Collapse
angry_ferret profile image
Pavel • Edited on

Seems like you've missed the true purpose of this pattern. But first, Doctrine is not based on the Repository pattern. The pattern it's based on is called Data Mapper. This is actually written in Doctrine's documentation. Repositories and entity managers are just parts of this bigger concept.
Now to the Repository pattern. The main purpose of this pattern is to have an extra-layer that would abstract away a particular Active Record ORM from the rest of the application. By doing this we:

  • have the ability to easily swap the ORM (or even the entire storage technology)
  • restrict most of our application from being able to directly manipulate the data in DB . This is especially important in applications with layered architecture, where you don't want any of the layers except Persistence to have direct access to the data in the storage. We can pass Doctrine entities across the entire application if we need to. It's not possible to do anything with data in the storage through entity's API alone because these are just plain old PHP objects. But it's possible in case we have AR-model instead (because they have methods like ::save(), ::delete() etc.).

By returning an Eloquent model instance from UserRepository::find() method (instead of, say, DTO) you create the so called leaky abstraction and defeat the general idea behind a repository. That's why, I assume, you don't understand the concept in general.

Collapse
mondayrris profile image
mondayrris • Edited on

Totally agree. Apart form DTO, this article seems not to state the existence of ValueObjects, RepositoryInterfaces and Facades, which is useful in repository pattern

Collapse
arielmejiadev profile image
Ariel Mejia

Muy buen post! felicidades me parece que esta muy bien justificado y explicado el como y porque de ambos patrones y para mi tampoco hace sentido usar repository en Laravel, ademas cabe mencionar que eloquent usa la misma sintaxis para el driver de varios motores distintos de bases de datos, que en la vida real sería el justificante de desacoplar, sin embargo ya Laravel lo hace por nosotros, ademas como mencionas no es necesario testear de forma unitaria a eloquent, hace sentido testear tipo "features" donde interactua eloquent con nosotros, saludos!

Collapse
javiertoledos profile image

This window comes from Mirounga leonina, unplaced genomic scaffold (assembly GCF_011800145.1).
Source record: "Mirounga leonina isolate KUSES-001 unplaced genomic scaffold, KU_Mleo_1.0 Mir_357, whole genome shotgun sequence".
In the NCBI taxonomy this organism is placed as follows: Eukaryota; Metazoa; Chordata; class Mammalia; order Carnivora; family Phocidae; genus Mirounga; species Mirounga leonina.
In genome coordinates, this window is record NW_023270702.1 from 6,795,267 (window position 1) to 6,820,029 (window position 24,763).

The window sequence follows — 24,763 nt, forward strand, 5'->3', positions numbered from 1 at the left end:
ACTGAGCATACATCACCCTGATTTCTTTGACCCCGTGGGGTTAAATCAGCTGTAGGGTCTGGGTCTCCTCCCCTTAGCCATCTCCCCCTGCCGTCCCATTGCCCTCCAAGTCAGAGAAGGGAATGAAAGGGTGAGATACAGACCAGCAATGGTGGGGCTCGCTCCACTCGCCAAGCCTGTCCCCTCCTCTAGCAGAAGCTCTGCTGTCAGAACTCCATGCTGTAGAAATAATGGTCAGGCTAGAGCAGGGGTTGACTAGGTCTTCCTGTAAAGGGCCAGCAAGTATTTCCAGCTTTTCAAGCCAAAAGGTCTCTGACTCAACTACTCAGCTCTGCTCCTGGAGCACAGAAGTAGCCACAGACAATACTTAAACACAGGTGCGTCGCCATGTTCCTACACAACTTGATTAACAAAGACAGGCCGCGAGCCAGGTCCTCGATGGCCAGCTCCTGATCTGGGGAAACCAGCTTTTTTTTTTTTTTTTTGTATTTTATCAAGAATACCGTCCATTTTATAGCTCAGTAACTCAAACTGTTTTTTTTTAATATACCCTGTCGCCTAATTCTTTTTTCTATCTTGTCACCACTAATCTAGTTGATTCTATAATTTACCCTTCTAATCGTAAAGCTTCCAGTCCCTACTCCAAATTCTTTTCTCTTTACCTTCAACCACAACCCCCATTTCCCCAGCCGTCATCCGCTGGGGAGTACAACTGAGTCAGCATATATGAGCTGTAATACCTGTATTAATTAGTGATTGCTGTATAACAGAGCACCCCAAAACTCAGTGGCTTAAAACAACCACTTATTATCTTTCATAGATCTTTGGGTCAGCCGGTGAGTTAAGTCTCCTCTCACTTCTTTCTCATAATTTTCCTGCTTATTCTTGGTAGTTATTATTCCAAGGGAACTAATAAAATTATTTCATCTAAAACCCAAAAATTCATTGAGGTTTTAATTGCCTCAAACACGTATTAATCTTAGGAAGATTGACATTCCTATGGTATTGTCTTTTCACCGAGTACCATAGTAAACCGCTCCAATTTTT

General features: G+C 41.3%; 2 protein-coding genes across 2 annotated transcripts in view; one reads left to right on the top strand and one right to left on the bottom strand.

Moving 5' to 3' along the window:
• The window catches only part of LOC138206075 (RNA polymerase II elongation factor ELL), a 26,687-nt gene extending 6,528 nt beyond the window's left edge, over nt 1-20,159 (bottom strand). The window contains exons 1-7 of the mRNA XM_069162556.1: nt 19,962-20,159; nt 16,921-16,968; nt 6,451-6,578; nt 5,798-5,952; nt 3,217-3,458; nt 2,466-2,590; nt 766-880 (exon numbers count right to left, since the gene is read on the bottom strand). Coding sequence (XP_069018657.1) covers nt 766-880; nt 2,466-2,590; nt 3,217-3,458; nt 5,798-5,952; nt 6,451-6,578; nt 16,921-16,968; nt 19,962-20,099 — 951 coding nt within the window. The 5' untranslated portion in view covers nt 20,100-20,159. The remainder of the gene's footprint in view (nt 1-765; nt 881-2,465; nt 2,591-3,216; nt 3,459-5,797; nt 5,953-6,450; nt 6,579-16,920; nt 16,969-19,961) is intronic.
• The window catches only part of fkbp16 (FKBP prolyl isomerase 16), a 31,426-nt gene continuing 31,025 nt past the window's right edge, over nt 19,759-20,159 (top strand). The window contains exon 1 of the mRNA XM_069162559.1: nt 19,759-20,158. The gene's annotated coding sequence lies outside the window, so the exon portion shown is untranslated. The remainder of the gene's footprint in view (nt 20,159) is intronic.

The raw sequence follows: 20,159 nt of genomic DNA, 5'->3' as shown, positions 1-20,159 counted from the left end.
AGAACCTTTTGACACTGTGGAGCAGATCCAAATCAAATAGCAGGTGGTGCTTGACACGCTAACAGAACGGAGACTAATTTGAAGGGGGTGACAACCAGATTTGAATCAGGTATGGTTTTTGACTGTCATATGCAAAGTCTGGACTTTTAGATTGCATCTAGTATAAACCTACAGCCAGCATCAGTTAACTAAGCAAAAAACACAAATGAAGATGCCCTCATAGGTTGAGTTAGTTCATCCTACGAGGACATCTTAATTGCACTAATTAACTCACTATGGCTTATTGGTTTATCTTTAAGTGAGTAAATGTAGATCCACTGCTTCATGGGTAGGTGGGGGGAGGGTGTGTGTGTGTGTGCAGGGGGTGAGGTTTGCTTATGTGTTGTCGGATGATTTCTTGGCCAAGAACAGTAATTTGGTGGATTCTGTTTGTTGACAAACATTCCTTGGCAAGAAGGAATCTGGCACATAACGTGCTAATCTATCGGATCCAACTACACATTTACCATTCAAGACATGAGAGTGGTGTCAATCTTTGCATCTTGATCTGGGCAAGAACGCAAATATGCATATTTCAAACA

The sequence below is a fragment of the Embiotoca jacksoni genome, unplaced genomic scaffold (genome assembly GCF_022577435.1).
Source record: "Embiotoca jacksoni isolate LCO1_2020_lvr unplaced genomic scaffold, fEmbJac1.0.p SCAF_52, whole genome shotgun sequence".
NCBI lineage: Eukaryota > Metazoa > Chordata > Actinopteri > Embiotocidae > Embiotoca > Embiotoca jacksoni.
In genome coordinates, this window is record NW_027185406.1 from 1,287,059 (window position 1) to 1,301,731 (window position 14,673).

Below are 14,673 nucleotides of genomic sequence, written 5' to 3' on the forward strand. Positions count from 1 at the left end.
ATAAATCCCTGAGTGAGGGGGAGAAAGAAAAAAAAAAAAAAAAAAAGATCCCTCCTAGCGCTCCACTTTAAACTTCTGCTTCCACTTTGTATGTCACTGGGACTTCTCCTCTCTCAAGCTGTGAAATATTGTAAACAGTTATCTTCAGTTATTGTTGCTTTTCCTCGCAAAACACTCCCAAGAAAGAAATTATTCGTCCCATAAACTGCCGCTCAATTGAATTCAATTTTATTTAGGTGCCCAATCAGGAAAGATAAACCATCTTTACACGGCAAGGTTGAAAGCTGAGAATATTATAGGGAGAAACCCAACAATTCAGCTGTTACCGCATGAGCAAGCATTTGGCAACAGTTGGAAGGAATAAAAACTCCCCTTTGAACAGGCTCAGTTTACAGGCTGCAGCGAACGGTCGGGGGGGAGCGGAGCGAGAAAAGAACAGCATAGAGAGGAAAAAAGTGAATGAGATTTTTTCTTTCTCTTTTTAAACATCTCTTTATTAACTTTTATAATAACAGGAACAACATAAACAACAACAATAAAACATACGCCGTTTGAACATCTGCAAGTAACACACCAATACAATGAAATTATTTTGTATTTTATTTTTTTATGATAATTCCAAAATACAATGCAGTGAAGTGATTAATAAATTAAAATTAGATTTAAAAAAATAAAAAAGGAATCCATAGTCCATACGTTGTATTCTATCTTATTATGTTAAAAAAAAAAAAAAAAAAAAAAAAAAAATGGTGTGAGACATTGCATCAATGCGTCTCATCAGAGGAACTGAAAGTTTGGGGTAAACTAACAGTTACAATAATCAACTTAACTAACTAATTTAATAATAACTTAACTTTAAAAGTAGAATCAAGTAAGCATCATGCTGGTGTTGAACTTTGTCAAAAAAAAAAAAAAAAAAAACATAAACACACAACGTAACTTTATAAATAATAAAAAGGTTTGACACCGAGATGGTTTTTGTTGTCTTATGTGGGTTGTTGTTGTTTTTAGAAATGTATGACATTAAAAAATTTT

Javier Toledo

One example of what Pavel is menttioning is the scenario where your application needs to introduce a caching layer when obtaining information, since your code is tied to eloquent models, you have to search every place where the model is queried or persisted to add that cache layer. If a new developer comes and uses the model without considering the caching layer, he or she can create an invalid caching state where the new data is persisted but old data is being presented by the caching layer because the code doesn't prevent you to do this kind of things.

When the business logic depends on a repository this would abstract this logic and the business won't be aware of that cache logic. Maybe some domain entities could be something that makes sense to be stored in a object based storage like a AWS S3, and the repository can just be swapped to work with it and keep the rest of the logic as it is.

The reason of why people use Active Record to persists behind the repository methods is because it's the easiest way to achieve it in many frameworks. Instead, you would have to use the DBAL without the ORM an create your own data mapper (as mentioned by Pavel) to convert the DTO coming from database to the business model that is represented by it. This sounds a lot more harder, and this is because the frameworks aren't usually built to simplify that, not because it's worse.

Other consequence of using Active record models as business models is that they tend to be used as mere DTO to the persistense layer and the business logic is usually (and wrongly implemented in Controllers). In this scenario everything looks fine, until you find repeating business validations across controllers, or when a new entrypoint for your app is added (i.e. cli or queues) you face the fact that you have to move the business logic to somewhere else (the so called services or use cases).

Active record helps for fast prototyping and small applications, but the pattern exists to solve issues usually found in big enterprise architectures.

Functional testing is nice in Laravel and it's quite fast, however, when you need more layers and different persistence mechanism, you will start seeing that your functional tests leak implementation details making the tests harder to maintain and slower. Unit testing becomes a feasible option under these scenarios.

TL; DR; Implementing repositories using active record persistence methods is wrong and it's not the way the repositories should be implemented, and the repository pattern doesn't exists for the sole purpose of mocking during testing but for decoupling the business logic of how the data is persisted as Pavel mentions.

Collapse
ajest profile image
Pablo Fumarola

Muy bien post, me dió curiosidad porqué decís que Unit Test no es común en Laravel, podrías ampliar ese concepto?

Collapse
victoor profile image
Víctor Falcón Author

Los tests unitarios no necesitan infraestructura (base de datos) y en Laravel, como no podemos mockear esto, la mayoría de los tests que hacemos suelen lanzar migraciones, etc.

Collapse
ajest profile image
Pablo Fumarola

Quizás eso se resuelve, al menos parcialmente, usando factories, pero sin usar el método create, solo usando "make" no?

Thread Thread
victoor profile image
Víctor Falcón Author

El problema no es usar o no factories. El problema viene cuando intentas probar una función en la que dentro se hace, por ejemplo, User::create(...) o User::all().

Como son llamadas estáticas, no hay ninguna forma de mockear eso y por tanto, nos hará falta levantar una base de datos.